"They just don’t criticize anything, they don’t produce any reports on any unacceptable developments… It’s not principled, now it looks like the administration closes it eyes on anything that’s going on in Russia," he said.

Right now, independent organizations are not allowed to participate in elections and virtually no new political group has been allowed to register itself as a recognized entity since 2004, according to Kasyanov. There is undue pressure on Russian non-governmental groups, such the arrest and trial of organizers who displayed a controversial art exhibit at the Moscow’s Andrei Sakharov Community Center, a case that is now being referred to the European Court of Human Rights.

France and Germany are meeting with Russian President Dmitry Medvedev on such issues, but they are operating under the illusion that there could be some significant break between him and Putin on such issues, according to Kasyanov.

"What we need is just general support from the West… We need moral support," he said. "Right now, [Russian citizens] feel that Americans have just given up on Russia, that they are not interested at all."

Kasyanov dismissed the working group on human rights being led by the NSC’s Mike McFaul and the Kremlin’s Vladislav Surkov. McFaul explained the Obama administration’s approach to Russian human rights in October 2009, saying, "We came to a conclusion that we need a reset in this respect too and we should give up the old approach that had been troubling Russian-American partnership."

"This Commission blah blah blah discussing human rights, that’s imitation, that is not useful operation. That shows to Russians that the U.S. government has chosen a different path, not human rights and democracy. It’s absolutely the wrong thing to do," Kasyanov said.

As for his take on the relationship between Medvedev and Putin, who some see as increasingly divergent on key issues, he explained, "Their relations are very simple, boss and senior assistant who temporarily occupies the position of president of the country."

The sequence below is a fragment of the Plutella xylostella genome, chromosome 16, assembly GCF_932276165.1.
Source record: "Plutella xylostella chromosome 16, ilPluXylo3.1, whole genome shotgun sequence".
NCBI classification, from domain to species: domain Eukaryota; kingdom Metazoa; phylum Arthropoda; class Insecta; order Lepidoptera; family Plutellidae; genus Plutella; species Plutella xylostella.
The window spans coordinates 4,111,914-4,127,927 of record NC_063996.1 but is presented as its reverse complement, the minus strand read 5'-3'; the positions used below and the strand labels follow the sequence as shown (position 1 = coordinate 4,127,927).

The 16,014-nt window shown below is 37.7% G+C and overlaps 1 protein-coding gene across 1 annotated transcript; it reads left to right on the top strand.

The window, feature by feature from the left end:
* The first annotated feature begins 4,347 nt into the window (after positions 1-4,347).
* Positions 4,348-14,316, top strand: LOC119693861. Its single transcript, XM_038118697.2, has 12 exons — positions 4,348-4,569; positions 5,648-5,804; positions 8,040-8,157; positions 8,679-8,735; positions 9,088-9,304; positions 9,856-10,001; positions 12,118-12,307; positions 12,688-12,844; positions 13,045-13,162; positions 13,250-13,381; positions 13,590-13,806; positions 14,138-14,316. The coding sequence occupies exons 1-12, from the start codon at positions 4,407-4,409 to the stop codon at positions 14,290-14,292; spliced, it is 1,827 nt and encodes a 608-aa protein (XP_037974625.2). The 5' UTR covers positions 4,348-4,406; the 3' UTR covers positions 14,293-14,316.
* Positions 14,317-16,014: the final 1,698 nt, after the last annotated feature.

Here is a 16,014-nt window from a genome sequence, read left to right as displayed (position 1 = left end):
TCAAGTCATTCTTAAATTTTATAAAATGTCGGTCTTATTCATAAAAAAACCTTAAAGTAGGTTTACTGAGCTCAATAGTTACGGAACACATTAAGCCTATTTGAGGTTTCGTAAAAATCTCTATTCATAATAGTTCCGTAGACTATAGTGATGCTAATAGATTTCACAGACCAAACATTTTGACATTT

When asked if he thinks Putin will run for President in 2012, he said, "I wouldn’t say ‘run,’ just step in."

UPDATE: A State Department officials confirms that Kasyanov was offered a meeting with Deputy Assistant Secretary of State Dan Russel, but that the meeting didn’t happen due to scheduling issues.

Josh Rogin covers national security and foreign policy and writes the daily Web column The Cable. His column appears bi-weekly in the print edition of The Washington Post. He can be reached for comments or tips at josh.rogin@foreignpolicy.com.

Previously, Josh covered defense and foreign policy as a staff writer for Congressional Quarterly, writing extensively on Iraq, Afghanistan, Guantánamo Bay, U.S.-Asia relations, defense budgeting and appropriations, and the defense lobbying and contracting industries. Prior to that, he covered military modernization, cyber warfare, space, and missile defense for Federal Computer Week Magazine. He has also served as Pentagon Staff Reporter for the Asahi Shimbun, Japan's leading daily newspaper, in its Washington, D.C., bureau, where he reported on U.S.-Japan relations, Chinese military modernization, the North Korean nuclear crisis, and more.

A graduate of George Washington University's Elliott School of International Affairs, Josh lived in Yokohama, Japan, and studied at Tokyo's Sophia University. He speaks conversational Japanese and has reported from the region. He has also worked at the House International Relations Committee, the Embassy of Japan, and the Brookings Institution.

Josh's reporting has been featured on CNN, MSNBC, C-Span, CBS, ABC, NPR, WTOP, and several other outlets. He was a 2008-2009 National Press Foundation's Paul Miller Washington Reporting Fellow, 2009 military reporting fellow with the Knight Center for Specialized Journalism and the 2011 recipient of the InterAction Award for Excellence in International Reporting. He hails from Philadelphia and lives in Washington, D.C. Twitter: @joshrogin